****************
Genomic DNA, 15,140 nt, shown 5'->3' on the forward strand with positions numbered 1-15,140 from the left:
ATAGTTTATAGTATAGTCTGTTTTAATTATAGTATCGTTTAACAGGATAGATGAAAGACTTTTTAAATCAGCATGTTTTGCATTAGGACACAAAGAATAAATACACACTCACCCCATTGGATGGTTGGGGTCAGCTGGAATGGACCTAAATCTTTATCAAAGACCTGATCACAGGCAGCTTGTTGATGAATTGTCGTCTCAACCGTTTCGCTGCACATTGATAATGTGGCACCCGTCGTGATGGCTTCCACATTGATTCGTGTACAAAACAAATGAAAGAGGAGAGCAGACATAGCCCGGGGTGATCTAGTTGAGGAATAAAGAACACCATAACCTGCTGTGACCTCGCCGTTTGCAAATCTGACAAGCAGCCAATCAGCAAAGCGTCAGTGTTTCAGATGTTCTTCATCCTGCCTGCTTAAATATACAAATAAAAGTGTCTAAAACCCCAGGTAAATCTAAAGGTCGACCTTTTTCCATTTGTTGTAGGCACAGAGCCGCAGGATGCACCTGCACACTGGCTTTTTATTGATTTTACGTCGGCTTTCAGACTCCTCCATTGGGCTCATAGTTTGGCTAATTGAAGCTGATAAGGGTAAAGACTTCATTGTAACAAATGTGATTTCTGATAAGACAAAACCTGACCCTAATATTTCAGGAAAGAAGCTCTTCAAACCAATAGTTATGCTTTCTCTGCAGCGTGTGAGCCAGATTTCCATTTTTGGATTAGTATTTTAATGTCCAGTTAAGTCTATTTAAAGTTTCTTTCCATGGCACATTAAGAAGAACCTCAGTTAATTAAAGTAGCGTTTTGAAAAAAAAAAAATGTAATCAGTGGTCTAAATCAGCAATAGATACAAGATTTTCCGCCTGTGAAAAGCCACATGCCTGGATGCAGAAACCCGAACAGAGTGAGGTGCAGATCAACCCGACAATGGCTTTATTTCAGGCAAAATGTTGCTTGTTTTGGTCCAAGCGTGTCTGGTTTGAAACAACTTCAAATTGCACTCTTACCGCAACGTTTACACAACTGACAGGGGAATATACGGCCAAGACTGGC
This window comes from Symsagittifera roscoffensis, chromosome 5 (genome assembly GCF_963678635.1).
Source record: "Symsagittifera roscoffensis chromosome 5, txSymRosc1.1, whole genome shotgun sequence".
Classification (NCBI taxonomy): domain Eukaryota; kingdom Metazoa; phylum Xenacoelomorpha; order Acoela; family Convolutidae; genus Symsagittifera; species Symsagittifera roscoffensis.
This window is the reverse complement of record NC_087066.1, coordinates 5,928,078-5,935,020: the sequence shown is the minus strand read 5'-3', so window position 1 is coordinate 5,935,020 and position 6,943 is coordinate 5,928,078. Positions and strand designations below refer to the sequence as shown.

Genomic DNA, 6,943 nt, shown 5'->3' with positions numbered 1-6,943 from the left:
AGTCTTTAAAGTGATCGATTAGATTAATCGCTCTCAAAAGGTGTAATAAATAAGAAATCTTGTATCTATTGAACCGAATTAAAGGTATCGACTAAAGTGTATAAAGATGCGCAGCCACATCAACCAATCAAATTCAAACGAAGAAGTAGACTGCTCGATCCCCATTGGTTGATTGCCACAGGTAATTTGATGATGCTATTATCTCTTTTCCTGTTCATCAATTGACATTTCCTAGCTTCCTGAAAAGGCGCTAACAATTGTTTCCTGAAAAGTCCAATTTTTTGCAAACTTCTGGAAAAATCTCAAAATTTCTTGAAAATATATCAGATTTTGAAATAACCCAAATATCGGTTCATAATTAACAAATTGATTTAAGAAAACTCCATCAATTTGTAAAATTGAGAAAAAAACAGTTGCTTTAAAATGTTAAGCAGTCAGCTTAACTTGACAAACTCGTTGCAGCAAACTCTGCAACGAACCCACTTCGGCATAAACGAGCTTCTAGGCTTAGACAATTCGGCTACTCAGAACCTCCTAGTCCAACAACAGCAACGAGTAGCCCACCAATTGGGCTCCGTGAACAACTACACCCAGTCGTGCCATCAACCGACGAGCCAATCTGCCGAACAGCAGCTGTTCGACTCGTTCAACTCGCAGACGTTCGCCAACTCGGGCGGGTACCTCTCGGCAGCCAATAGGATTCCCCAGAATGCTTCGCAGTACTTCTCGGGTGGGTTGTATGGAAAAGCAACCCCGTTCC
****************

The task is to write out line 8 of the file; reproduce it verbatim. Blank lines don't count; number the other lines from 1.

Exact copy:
AGTCTTTAAAGTGATCGATTAGATTAATCGCTCTCAAAAGGTGTAATAAATAAGAAATCTTGTATCTATTGAACCGAATTAAAGGTATCGACTAAAGTGTATAAAGATGCGCAGCCACATCAACCAATCAAATTCAAACGAAGAAGTAGACTGCTCGATCCCCATTGGTTGATTGCCACAGGTAATTTGATGATGCTATTATCTCTTTTCCTGTTCATCAATTGACATTTCCTAGCTTCCTGAAAAGGCGCTAACAATTGTTTCCTGAAAAGTCCAATTTTTTGCAAACTTCTGGAAAAATCTCAAAATTTCTTGAAAATATATCAGATTTTGAAATAACCCAAATATCGGTTCATAATTAACAAATTGATTTAAGAAAACTCCATCAATTTGTAAAATTGAGAAAAAAACAGTTGCTTTAAAATGTTAAGCAGTCAGCTTAACTTGACAAACTCGTTGCAGCAAACTCTGCAACGAACCCACTTCGGCATAAACGAGCTTCTAGGCTTAGACAATTCGGCTACTCAGAACCTCCTAGTCCAACAACAGCAACGAGTAGCCCACCAATTGGGCTCCGTGAACAACTACACCCAGTCGTGCCATCAACCGACGAGCCAATCTGCCGAACAGCAGCTGTTCGACTCGTTCAACTCGCAGACGTTCGCCAACTCGGGCGGGTACCTCTCGGCAGCCAATAGGATTCCCCAGAATGCTTCGCAGTACTTCTCGGGTGGGTTGTATGGAAAAGCAACCCCGTTCC